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Morro Bay joins a new county narcotics unit 

For the first time in seven years, the Morro Bay police will participate in a special task force outside their own department.

As part of the SLO County Sheriff’s Department’s new hybrid gang and narcotics task force, the department will have access to additional assistance in “long-term investigations,” according to Morro Bay Chief Tim Olivas.

On Jan. 24, the Morro Bay City Council voted 3-2 to pass two budget amendments to redistribute unanticipated funds. That decision freed up more than $10,000, which was allocated to the new task force for the remainder of the 2011-12 fiscal year. The City Council also moved some additional revenue to the city’s Recreation and Parks Sport Division.

Nobody seemed to dispute the Parks amendment, but a few council members were wary about joining the police task force.

“For years we weren’t part of this, and to me, the county misstepped, to put it lightly,” said Mayor Bill Yates, referring to the arrests of 12 medical marijuana providers in late December 2010. “I have no respect for the old Narcotics Task Force for the trauma that they brought to our county residents and their children.”

The county’s Narcotics Task Force (NTF) was shut down this year due to state budget cuts, which led to the local formation of a new local unit.

Yates wanted to wait for a year before considering joining the newly formed task force to “see their behavior.”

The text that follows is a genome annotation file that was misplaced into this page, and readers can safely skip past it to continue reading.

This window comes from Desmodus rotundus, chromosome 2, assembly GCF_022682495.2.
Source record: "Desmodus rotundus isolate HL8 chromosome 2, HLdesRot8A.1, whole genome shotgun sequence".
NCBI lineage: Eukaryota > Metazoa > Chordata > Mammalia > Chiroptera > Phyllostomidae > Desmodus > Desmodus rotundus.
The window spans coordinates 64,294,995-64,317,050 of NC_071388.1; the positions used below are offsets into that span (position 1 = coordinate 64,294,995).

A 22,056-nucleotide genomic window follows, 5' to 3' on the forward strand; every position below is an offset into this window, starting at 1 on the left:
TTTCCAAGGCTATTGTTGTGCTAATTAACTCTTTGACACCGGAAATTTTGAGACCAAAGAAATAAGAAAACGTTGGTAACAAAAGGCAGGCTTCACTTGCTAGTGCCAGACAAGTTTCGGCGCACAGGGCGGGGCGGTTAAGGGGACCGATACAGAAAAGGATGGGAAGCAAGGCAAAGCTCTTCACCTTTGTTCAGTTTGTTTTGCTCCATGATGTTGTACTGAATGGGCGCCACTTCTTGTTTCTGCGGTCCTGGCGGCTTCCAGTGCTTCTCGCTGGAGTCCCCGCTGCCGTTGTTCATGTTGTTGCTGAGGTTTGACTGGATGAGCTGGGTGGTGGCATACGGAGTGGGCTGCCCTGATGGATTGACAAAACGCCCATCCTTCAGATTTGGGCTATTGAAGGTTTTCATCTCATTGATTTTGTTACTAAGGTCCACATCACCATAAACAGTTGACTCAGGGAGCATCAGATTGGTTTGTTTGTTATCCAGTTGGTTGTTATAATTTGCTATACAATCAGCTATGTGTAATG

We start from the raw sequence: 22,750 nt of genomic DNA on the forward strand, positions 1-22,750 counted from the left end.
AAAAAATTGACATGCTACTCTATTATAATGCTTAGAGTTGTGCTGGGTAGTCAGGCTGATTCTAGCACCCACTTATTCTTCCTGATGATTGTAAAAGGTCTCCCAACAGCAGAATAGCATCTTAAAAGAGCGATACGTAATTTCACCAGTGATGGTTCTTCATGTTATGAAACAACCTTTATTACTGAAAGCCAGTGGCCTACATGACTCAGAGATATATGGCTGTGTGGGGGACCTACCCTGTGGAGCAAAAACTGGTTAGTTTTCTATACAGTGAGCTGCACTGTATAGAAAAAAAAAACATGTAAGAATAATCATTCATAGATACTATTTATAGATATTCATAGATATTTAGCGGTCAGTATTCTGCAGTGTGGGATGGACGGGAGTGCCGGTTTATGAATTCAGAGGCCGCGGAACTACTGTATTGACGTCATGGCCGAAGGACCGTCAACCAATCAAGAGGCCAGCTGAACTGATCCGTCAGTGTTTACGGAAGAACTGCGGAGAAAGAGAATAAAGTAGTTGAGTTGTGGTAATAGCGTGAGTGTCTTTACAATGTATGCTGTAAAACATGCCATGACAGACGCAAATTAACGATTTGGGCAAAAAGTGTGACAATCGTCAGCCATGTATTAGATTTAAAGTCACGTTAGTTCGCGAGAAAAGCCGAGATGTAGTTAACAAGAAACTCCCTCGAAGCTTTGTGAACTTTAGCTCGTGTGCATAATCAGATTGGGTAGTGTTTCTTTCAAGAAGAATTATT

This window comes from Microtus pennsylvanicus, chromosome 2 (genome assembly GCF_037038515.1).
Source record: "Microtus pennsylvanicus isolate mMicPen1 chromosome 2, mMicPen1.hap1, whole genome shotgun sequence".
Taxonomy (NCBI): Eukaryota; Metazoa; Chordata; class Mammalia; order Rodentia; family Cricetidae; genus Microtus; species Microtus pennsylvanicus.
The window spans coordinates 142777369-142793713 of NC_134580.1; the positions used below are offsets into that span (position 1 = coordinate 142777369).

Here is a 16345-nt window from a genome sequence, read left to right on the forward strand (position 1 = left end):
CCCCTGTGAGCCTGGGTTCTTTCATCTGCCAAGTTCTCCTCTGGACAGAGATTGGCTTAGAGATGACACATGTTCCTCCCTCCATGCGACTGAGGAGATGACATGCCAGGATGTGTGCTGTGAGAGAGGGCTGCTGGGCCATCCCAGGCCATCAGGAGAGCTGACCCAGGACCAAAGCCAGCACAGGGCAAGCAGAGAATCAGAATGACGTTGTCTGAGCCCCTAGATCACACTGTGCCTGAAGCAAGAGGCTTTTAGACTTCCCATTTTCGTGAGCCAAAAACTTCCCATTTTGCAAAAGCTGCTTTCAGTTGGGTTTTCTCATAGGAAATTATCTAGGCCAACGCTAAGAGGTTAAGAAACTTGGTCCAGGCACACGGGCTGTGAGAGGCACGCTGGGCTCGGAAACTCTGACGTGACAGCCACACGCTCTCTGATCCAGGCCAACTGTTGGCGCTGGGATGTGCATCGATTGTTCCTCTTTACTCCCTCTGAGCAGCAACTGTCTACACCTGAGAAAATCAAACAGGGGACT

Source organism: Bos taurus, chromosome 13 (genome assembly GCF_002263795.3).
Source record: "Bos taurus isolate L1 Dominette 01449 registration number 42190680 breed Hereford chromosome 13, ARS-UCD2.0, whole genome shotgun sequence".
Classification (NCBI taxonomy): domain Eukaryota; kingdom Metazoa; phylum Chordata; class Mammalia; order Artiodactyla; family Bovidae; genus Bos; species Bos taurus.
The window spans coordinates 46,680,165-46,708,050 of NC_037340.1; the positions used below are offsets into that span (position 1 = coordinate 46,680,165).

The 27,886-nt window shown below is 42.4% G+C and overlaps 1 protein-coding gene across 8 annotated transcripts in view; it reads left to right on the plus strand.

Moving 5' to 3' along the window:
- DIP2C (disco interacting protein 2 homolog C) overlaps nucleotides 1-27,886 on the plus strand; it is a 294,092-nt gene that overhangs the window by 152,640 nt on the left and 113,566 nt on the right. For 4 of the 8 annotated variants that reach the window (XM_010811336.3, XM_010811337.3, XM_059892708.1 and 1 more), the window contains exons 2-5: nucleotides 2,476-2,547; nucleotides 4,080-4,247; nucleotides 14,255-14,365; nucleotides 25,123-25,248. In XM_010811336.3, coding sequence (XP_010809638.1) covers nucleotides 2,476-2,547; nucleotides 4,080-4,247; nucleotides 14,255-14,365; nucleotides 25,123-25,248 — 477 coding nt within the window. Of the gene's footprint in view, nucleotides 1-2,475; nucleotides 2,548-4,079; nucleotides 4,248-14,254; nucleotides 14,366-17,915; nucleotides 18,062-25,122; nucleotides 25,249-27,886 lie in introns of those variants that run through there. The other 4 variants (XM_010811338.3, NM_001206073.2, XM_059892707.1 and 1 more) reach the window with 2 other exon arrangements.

“Obviously I have strong feelings on this,” he added.

Councilwoman Carla Borchard, who was in favor of the new unit, called drugs “a huge problem in our schools.”

Seeing the council was split, Olivas explained the new unit’s distinction from the former NTF, which was run under the direction of a state Department of Justice commander—and paid for mainly by the state—until the DOJ’s budget was slashed in June 2011.

Olivas said the impact on his department from abstaining from the unit would outweigh the $10,000 price tag, and urged that the decision was “time sensitive.”

“If we do not join the county, I can tell you it will cripple us as an agency in our ability to do long-term investigations,” Olivas said. “I’m serious.”

Olivas later told New Times he expects the sheriff will run the unit with a new, “local perspective,” and that the membership means better access to help with the city’s own gang and narcotics enforcement efforts.

The money was derived from one-time savings and will cover half a year. However, there’s no word yet on how the cash-strapped city intends to maintain that access in the next fiscal year.

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